Anti-terror laws ditch democratic rights


Unions could be casualties of new legislation

Most Australians are opposed to the invasion of Iraq by the US-led coalition, according to opinion polls. The invasion was illegal, according to the secretary general of the United Nations and a host of experts on international law.

Do Iraqis therefore have the right to resist the occupation of their country by coalition forces, including Australian troops?

If you answer yes, you now risk a charge of sedition with a maximum penalty of seven years in prison.

If your union makes a similar statement it could be banned and face charges of supporting terrorism.

These are just two of many potential consequences of the Howard government’s anti-terrorism laws rushed through Parliament late last year.

The government was widely criticised for its willingness to sacrifice human rights in the name of defending Australians from terrorism.

Dr Ben Saul of the University of NSW is one lawyer who thinks some of the new laws threaten the very democratic values they aim to protect.

Dr Saul previously taught international law at Oxford University. He has served as a legal expert for various United Nations committees and performed volunteer work defending victims of human rights abuses in different parts of the world.

In an interview with The Lamp, Dr Saul said the anti-terrorism laws cast a very wide net and could have a number of unintended negative consequences for unions and union members.

‘These laws are more extensive and invasive than similar laws adopted in the US and Britain,’ he said.

‘And unlike most other democratic nations including Britain, Australia does not have the safeguards of a Human Rights Act.

‘This Act allows British courts to independently supervise the impact of terrorism laws on people’s rights.’

According to Dr Saul, key aspects of the new laws include:

  • New grounds for banning ‘terrorist organisations’, including ‘praising’ a terrorist act.

‘Let’s say a union expresses support for resistance against Indonesian rule in West Papua or Russian rule in Chechnya or Chinese rule in Tibet. This kind of statement could be taken as praising terrorism or advocating terrorism and the Attorney General now has the power to ban that organisation. All assets of the organisation can be confiscated and members can be prosecuted criminally. Conceivably, a single member’s statement could be used to ban the whole organisation. This introduces the concept of collective punishment – closing down a whole organisation just because of the statements of one or a few in the organisation.’

  • A new offence of financing terrorism ‘recklessly’.

‘A person can be imprisoned for life if the person indirectly makes funds available to another person, and the person is reckless as to whether the other person will use the funds for terrorism. Reckless means there’s a “substantial likelihood” that money may be used for terrorism. A person can be guilty even if they didn’t intend the money to be used for terrorism. And the offence is committed even if a terrorist act does not occur or the funds are not used for a specific terrorist act. This requires all Australians to think about where their money might go. Some unions have humanitarian overseas aid programs where partner organisations are involved in resistance against oppressive governments or foreign occupation. Union aid could be caught up in this broad definition of terrorism financing.’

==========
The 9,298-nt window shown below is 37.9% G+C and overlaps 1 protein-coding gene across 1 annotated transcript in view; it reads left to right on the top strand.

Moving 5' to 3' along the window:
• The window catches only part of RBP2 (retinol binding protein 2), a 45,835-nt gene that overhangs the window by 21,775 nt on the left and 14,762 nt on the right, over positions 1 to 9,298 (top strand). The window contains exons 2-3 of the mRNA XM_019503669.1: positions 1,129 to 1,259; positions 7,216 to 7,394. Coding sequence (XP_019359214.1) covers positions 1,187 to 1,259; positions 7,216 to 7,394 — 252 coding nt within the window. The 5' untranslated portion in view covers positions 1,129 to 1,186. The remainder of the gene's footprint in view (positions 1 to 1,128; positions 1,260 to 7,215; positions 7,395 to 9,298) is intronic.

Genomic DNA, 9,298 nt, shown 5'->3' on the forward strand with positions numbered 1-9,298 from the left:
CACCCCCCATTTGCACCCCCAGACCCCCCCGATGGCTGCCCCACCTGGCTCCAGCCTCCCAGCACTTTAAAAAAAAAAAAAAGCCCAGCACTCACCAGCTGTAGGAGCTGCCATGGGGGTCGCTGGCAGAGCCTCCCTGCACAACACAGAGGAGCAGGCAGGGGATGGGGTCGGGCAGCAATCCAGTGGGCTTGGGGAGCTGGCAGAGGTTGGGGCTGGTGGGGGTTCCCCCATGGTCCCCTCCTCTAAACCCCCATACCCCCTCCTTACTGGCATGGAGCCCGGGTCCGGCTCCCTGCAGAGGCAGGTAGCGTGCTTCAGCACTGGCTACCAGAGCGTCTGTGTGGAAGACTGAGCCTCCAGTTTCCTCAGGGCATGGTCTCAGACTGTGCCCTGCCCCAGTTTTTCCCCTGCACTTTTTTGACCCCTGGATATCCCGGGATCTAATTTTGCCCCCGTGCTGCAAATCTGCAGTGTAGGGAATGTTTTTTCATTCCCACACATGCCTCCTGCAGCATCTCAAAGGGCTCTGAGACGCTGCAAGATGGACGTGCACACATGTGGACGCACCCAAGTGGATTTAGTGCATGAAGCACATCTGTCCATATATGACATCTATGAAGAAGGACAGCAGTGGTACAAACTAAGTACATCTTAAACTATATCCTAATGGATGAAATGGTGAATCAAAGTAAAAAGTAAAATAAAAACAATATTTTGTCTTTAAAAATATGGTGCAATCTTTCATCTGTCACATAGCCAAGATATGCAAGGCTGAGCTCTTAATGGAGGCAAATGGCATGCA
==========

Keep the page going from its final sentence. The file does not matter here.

• Increased powers for Federal Police to obtain information and documents.

‘Federal Police can now issue a written notice to hand over information about an organisation and its members. This could cover bank records or membership lists, potentially breaching privacy of union members. The new law bypasses the regular search warrant procedures where a judge must approve a warrant.’

  • New offences of encouraging someone to assist organisations or countries fighting militarily against Australia – even if Australia has invaded another country unlawfully.

‘Australians may be prosecuted for condemning illegal violence by their government, or for seeking to uphold the United Nations charter. If, for example, you speak up and say war in Iraq is illegal and people in Iraq have the right to fight in self-defence against invaders, technically that encourages violence against Australian forces. Worse, the person doesn’t have to explicitly urge violence or even intend that there be a violent outcome. You could be committing an offence by encouraging someone to donate blankets to Iraqi groups supporting the resistance.’


US nurse accused of sedition

The big stick of sedition is being waved to silence dissenters in the United States, too.

Veterans Affairs nurse Laura Berg of Albuquerque, New Mexico, became a target of US sedition laws after she wrote to a newspaper condemning President Bush’s war against Iraq and his handling of Hurricane Katrina.

Laura said she was moved to write the letter after seeing how the Iraq war affected the mental health of war veterans.

‘As a VA nurse working with returning vets, I know the public has no sense of the additional devastating human and financial costs of post-traumatic stress disorder,’ she wrote.

The government’s response to her letter was harsh. Her office computer was seized, and the Veterans Affairs department reported her to the FBI.

Laura received a memo from the department’s chief of human resources stating: ‘The agency is bound by law to investigate and pursue any act which potentially represents sedition.’

Laura described it as ‘a chilling experience’ but said she had received calls and emails of support from government employees across the United States.

Lawyer Larry Kronen from the American Civil Liberties Union said sedition meant ‘advocating the forceful, violent overthrow of government’ and should not be used to intimidate people who exercised their right to free speech.